As part of a fundraising attempt for Comic Relief, the Jailbreak Challenge required the nine participating teams to travel as far away from the Queen Margaret Union as possible for free in 48 hours.
Neil Docherty, Chris Jones, Andrew McAllister and Jamie McGeachy managed to raise over £1100 in sponsorship for their 1,225 mile-long journey.
Speaking to Guardian, Andrew McAllister explained how daunting the challenge initially seemed to his team.
He said: “We left armed only with red noses, kilts and passports. The kilts helped massively but everything else was to be acquired through sheer charm.
“We can’t believe we made it all the way to Alicante. We thought we’d most likely get as far as the end of Byres Road.”
The team encountered difficulties almost immediately, when they tried to persuade taxi drivers to transport them for nothing.
Christopher Jones told Guardian: “We ran from the QMU thinking that we could blag a free taxi to the airport. The two taxi drivers we stopped literally told us to get lost.”
The team did eventually make it to the airport but encountered further problems when they were told that there were no airlines able or willing to allow them onto a flight.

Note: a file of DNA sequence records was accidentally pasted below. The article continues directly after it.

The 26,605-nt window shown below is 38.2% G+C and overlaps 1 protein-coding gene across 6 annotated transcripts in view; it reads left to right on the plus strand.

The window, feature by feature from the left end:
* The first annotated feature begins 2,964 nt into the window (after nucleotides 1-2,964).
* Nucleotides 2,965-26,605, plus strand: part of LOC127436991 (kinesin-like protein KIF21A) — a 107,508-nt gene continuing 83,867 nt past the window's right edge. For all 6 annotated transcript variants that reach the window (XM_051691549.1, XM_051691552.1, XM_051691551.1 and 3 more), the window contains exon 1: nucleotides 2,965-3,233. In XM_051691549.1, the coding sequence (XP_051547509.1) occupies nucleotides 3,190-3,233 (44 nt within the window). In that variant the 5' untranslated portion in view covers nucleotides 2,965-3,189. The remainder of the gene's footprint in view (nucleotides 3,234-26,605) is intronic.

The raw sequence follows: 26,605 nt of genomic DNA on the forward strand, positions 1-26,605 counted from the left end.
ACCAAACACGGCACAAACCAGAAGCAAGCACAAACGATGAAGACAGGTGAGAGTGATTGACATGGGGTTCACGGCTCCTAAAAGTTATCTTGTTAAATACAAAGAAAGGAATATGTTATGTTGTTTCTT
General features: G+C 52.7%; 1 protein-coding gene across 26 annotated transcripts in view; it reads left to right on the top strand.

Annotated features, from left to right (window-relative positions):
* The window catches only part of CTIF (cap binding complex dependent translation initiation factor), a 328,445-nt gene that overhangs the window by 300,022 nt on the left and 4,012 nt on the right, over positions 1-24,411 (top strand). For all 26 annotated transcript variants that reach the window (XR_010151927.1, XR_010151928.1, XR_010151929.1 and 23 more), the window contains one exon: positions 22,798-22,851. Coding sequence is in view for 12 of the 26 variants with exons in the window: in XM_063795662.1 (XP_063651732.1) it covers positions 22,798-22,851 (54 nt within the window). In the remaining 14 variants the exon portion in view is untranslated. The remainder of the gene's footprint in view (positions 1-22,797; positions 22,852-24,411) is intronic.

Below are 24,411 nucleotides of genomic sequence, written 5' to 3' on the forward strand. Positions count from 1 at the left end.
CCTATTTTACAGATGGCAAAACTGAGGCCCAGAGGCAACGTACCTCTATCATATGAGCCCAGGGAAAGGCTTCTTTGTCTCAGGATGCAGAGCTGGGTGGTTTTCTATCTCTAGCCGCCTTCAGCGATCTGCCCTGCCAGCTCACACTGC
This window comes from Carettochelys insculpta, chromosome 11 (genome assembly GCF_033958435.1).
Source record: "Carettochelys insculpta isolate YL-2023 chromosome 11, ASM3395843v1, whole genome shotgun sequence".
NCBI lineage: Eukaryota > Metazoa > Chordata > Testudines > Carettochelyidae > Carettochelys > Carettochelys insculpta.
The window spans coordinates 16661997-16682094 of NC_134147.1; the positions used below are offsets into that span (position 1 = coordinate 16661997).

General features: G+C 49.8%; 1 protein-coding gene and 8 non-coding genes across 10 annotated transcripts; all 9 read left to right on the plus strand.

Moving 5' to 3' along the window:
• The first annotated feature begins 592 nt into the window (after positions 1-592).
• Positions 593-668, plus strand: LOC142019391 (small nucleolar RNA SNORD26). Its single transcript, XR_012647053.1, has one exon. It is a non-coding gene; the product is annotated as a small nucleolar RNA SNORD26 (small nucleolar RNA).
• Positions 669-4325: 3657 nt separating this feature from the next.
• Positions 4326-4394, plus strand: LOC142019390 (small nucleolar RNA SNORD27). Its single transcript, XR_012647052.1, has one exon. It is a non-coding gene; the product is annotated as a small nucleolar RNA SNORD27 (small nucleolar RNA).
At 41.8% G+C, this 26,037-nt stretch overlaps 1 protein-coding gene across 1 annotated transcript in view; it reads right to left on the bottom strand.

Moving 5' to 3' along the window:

Jones continued: “We phoned the Jailbreak headquarters at 7pm and we were told that we were the only team not to have made it out of Glasgow. We were devastated.”
The four were then able to convince Virgin Trains to allow them to travel to Manchester in First Class seats.
Once at Manchester Airport, travel operator Thomas Cook gave the team four tickets to Alicante in Spain.
Not content at having travelled over a thousand miles from home, the team decided to try and make it to Algeria by boat. All that prevented them from carrying out this plan were warnings from locals about the potential safety risks of such a venture.
Raymond Bell and Mark Cook, QMU stewards, managed to go even further during the challenge. The pair travelled 2,009 miles to Las Palmas in Gran Canaria, also using free flights from Manchester offered by Thomas Cook.
Bell described to Guardian the methods he used to secure free transport and his disappointment at having to pay once more after the 48-hour challenge was up.
He said: “We found it far too easy to get on to trains, and even planes, as we look like we are in need of help so it was simple.
“We were offered flights to the Dominican Republic but realised we might not be able to get back if we went that far.”
“I was truly amazed to have travelled 2,009 miles for free, but to then have to pay £4 for a taxi just from the centre of Glasgow to the QMU was a shock.”
Other, less far-flung destinations reached during the challenge included London, Ipswich, Wick and Newcastle.
The amount raised by all nine teams for Comic Relief was over £3,000 with a combined total of 5,263 miles travelled.